Published Oct 20, 2004
I'm so glad to find this group. I'm 27, er, um, I mean, late-30's and want to go into nursing. I have a degree (BS) in psych, plus 40 hours (recent) in bio and chem. My goal is to become a NP -- after a number of yrs of experience once I have a nursing degree.
My questions are: would I be eligible for a NP program w/ a BA and an RN degree?
Is there a pay differential between an RN and BSN? If so, how much?
I've been accepted into a graduate PA program for next year but it would entail moving and being without my family for 2 years -- and I have several young children. Also, after spending tons of time shadowing PA's and nurses and docs, I have decided I would prefer a nursing career over PA. (Don't want my lisc tied to one doc, among other reasons.)
Any and all input is greatly appreciated.
I came on the forums to nearly ask the same question!
I have a BS in Biology (and a MS actually), and want to become a nurse. I am wondering if I could go any nursing school and get my RN--I don't want another Bachelor's degree if I don't need one.
My concern is once I become a RN, will I not be eligable for graduate programs (CRNA) since I have only a BS and not a BSN?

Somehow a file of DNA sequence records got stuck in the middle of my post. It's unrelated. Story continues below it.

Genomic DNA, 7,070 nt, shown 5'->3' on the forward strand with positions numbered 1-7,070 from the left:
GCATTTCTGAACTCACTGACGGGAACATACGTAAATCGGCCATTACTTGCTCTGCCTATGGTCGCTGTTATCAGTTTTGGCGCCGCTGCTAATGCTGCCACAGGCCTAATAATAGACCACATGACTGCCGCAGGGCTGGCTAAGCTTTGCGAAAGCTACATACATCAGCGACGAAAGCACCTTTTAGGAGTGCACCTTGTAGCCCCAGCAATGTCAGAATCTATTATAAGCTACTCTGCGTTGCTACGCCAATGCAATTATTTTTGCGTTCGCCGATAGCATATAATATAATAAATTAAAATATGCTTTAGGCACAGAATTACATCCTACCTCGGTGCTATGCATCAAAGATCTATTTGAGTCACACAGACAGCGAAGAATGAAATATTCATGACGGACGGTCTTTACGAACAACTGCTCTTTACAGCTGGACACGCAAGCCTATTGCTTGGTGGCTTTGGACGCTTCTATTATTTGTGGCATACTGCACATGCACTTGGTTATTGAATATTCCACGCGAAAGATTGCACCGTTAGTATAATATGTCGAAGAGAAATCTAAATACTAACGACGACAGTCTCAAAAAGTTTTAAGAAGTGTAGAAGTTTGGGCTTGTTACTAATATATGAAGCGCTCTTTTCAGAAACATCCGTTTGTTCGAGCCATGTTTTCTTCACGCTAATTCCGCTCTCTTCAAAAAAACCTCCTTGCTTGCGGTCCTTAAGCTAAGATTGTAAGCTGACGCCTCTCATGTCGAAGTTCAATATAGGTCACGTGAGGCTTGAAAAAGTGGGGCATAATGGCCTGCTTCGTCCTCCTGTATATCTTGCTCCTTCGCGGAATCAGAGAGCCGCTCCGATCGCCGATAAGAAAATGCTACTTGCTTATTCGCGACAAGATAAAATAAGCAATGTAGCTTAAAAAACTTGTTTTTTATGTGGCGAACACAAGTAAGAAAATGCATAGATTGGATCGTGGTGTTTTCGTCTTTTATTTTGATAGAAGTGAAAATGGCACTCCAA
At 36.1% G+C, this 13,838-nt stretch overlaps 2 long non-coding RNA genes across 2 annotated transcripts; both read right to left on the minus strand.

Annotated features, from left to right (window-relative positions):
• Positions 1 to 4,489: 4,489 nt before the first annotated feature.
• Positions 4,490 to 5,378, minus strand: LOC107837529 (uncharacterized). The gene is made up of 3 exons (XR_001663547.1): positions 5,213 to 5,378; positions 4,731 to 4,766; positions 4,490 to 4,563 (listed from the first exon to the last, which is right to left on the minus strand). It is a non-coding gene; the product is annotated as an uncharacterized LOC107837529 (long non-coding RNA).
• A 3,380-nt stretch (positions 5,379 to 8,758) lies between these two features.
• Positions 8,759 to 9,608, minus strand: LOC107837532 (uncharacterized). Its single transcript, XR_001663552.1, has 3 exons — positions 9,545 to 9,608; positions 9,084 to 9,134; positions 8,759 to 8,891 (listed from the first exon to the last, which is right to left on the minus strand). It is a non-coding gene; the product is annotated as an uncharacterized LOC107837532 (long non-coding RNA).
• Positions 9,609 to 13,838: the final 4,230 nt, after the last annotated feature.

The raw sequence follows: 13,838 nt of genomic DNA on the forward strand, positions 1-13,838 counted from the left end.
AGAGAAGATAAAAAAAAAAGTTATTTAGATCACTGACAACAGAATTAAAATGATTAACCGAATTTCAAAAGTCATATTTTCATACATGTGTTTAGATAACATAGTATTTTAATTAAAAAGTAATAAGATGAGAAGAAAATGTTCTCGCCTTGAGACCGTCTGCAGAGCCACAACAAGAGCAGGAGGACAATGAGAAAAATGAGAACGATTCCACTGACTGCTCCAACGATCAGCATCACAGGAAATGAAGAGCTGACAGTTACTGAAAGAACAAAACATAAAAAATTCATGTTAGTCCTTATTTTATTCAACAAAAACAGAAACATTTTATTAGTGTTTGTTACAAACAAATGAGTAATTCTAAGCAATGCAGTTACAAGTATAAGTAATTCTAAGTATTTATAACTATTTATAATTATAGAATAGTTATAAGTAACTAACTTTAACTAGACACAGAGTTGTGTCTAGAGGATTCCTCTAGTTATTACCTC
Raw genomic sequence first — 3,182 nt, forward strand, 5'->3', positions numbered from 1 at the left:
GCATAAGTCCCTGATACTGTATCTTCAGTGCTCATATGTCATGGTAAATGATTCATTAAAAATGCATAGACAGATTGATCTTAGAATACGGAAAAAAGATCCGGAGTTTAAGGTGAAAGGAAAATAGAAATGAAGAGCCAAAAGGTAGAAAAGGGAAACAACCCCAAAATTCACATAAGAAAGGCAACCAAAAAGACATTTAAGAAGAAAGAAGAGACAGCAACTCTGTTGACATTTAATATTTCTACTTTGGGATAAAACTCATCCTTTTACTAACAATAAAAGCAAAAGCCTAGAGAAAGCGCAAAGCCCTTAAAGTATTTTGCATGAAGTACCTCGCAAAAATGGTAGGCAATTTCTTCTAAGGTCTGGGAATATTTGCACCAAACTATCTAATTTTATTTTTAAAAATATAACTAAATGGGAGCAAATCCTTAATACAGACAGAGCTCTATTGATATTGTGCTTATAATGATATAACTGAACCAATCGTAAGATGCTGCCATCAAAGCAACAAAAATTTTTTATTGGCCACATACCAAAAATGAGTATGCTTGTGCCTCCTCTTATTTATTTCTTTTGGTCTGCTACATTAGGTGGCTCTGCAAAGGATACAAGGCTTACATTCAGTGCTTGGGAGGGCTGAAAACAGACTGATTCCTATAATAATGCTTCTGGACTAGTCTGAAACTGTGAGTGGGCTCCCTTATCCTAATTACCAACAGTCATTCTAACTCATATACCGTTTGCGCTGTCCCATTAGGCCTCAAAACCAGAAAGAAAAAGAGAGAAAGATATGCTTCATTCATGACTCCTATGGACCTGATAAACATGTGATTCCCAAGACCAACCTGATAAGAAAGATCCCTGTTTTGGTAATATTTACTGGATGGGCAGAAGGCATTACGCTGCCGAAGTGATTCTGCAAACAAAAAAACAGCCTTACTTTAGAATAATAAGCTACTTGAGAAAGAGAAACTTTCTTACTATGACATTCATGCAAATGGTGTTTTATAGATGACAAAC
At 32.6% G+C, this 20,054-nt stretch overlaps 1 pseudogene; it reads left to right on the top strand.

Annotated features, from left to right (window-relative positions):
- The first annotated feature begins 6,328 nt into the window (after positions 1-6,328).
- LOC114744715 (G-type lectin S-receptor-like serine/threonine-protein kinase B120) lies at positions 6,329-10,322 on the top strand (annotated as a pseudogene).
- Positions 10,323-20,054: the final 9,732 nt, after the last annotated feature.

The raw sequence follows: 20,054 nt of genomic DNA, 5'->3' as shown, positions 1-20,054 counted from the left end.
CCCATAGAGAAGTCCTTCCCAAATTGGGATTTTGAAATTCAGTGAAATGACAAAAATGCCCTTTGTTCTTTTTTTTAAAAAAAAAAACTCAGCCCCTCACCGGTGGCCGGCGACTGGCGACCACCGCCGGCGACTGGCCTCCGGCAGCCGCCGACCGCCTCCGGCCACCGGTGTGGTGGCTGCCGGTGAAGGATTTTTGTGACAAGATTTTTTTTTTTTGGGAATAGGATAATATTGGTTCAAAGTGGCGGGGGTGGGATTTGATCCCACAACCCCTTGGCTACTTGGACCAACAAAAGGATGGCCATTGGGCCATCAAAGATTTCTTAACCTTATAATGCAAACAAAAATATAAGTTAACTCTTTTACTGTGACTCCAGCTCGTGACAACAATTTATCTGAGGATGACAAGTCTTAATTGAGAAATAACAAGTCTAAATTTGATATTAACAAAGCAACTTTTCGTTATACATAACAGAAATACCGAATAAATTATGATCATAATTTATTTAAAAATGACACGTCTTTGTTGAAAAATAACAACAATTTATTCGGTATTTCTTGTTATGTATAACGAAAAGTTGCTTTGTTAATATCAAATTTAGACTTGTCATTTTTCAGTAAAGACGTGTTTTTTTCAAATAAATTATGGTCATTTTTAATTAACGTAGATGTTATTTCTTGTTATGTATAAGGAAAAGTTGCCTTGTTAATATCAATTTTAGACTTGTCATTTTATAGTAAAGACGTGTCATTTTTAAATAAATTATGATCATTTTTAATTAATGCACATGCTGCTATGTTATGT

So I can't answer your question, but am interested in people's response...
I'd imagine for both of you, that it depends on the school. As for ADN vs. BSN as far as pay, I actually make more than the BSN counterparts at my job (I have an ADN) because I am really, really good at negotiating what I get paid.
If you have a BS or BA with an RN, you definitely CAN become an NP (I don't know about your local programs, but I know of several online master's that accept BS/BA +RN students).
You could also do a direct-entry master's program or an accelerated BSN program (these are usually 2 years and 12-18 months, respectively and both only allow you to sit for the NCLEX, not to become an NP. You'll have to go back to school for that). Actually, there are a FEW programs that take about 3 years full-time and allow you to get your RN in 1 year and then your NP in about 2 additional years.
The drawback of these programs is that they tend to be very expensive and very intense. It may not be what you're looking for since you have two little children.
My research has shown that a BSN, RN only makes a tiny bit more than an ADN/diploma RN (here, the average for a BSN is about $65,000 and the average for an ADN is about $64,000!). You get a much bigger differential for working nights or being certified in your specialty area than for having the BSN.
So yes, you can go ahead and get your non-BSN RN and then go to grad school for your NP (you can do that part-time, too). You just have to see what types of programs your area offers and what's the best fit for YOUR LIFE.
I don't know about CRNA, but I do know the requirements are often different than for the other MSN options. I'd make inquiries at all the local schools -- that's what I've done to find out about the MSN programs around here.
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